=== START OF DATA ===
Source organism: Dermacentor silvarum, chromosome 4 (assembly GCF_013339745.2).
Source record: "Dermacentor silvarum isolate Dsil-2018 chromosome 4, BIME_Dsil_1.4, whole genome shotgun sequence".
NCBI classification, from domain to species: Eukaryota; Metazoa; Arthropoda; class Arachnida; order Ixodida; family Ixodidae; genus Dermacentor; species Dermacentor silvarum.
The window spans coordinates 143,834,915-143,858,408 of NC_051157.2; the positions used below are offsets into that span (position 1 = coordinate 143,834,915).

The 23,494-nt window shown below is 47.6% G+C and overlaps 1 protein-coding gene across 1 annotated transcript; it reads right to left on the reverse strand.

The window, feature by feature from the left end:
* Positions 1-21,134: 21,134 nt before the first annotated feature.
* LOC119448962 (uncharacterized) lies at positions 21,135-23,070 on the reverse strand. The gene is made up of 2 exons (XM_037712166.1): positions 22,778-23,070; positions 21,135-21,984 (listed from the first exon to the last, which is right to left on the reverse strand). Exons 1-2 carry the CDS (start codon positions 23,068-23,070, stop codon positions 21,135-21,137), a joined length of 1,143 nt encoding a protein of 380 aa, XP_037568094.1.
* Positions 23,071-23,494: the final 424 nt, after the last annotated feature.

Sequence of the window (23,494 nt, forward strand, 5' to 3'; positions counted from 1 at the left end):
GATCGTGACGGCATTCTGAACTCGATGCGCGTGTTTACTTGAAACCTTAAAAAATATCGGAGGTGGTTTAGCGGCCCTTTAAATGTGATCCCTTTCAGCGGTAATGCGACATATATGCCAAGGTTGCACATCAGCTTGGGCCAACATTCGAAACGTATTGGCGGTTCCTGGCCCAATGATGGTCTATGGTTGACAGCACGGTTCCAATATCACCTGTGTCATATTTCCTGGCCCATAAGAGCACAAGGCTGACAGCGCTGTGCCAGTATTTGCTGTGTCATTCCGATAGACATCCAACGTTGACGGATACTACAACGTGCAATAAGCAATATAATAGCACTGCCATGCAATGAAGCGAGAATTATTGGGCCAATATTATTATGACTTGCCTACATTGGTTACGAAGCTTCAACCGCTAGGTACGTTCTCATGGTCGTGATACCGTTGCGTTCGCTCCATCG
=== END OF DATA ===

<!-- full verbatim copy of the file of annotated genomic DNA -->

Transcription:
Source organism: Dermacentor silvarum, chromosome 4 (assembly GCF_013339745.2).
Source record: "Dermacentor silvarum isolate Dsil-2018 chromosome 4, BIME_Dsil_1.4, whole genome shotgun sequence".
NCBI classification, from domain to species: Eukaryota; Metazoa; Arthropoda; class Arachnida; order Ixodida; family Ixodidae; genus Dermacentor; species Dermacentor silvarum.
The window spans coordinates 143,834,915-143,858,408 of NC_051157.2; the positions used below are offsets into that span (position 1 = coordinate 143,834,915).

The 23,494-nt window shown below is 47.6% G+C and overlaps 1 protein-coding gene across 1 annotated transcript; it reads right to left on the reverse strand.

The window, feature by feature from the left end:
* Positions 1-21,134: 21,134 nt before the first annotated feature.
* LOC119448962 (uncharacterized) lies at positions 21,135-23,070 on the reverse strand. The gene is made up of 2 exons (XM_037712166.1): positions 22,778-23,070; positions 21,135-21,984 (listed from the first exon to the last, which is right to left on the reverse strand). Exons 1-2 carry the CDS (start codon positions 23,068-23,070, stop codon positions 21,135-21,137), a joined length of 1,143 nt encoding a protein of 380 aa, XP_037568094.1.
* Positions 23,071-23,494: the final 424 nt, after the last annotated feature.

Sequence of the window (23,494 nt, forward strand, 5' to 3'; positions counted from 1 at the left end):
GATCGTGACGGCATTCTGAACTCGATGCGCGTGTTTACTTGAAACCTTAAAAAATATCGGAGGTGGTTTAGCGGCCCTTTAAATGTGATCCCTTTCAGCGGTAATGCGACATATATGCCAAGGTTGCACATCAGCTTGGGCCAACATTCGAAACGTATTGGCGGTTCCTGGCCCAATGATGGTCTATGGTTGACAGCACGGTTCCAATATCACCTGTGTCATATTTCCTGGCCCATAAGAGCACAAGGCTGACAGCGCTGTGCCAGTATTTGCTGTGTCATTCCGATAGACATCCAACGTTGACGGATACTACAACGTGCAATAAGCAATATAATAGCACTGCCATGCAATGAAGCGAGAATTATTGGGCCAATATTATTATGACTTGCCTACATTGGTTACGAAGCTTCAACCGCTAGGTACGTTCTCATGGTCGTGATACCGTTGCGTTCGCTCCATCG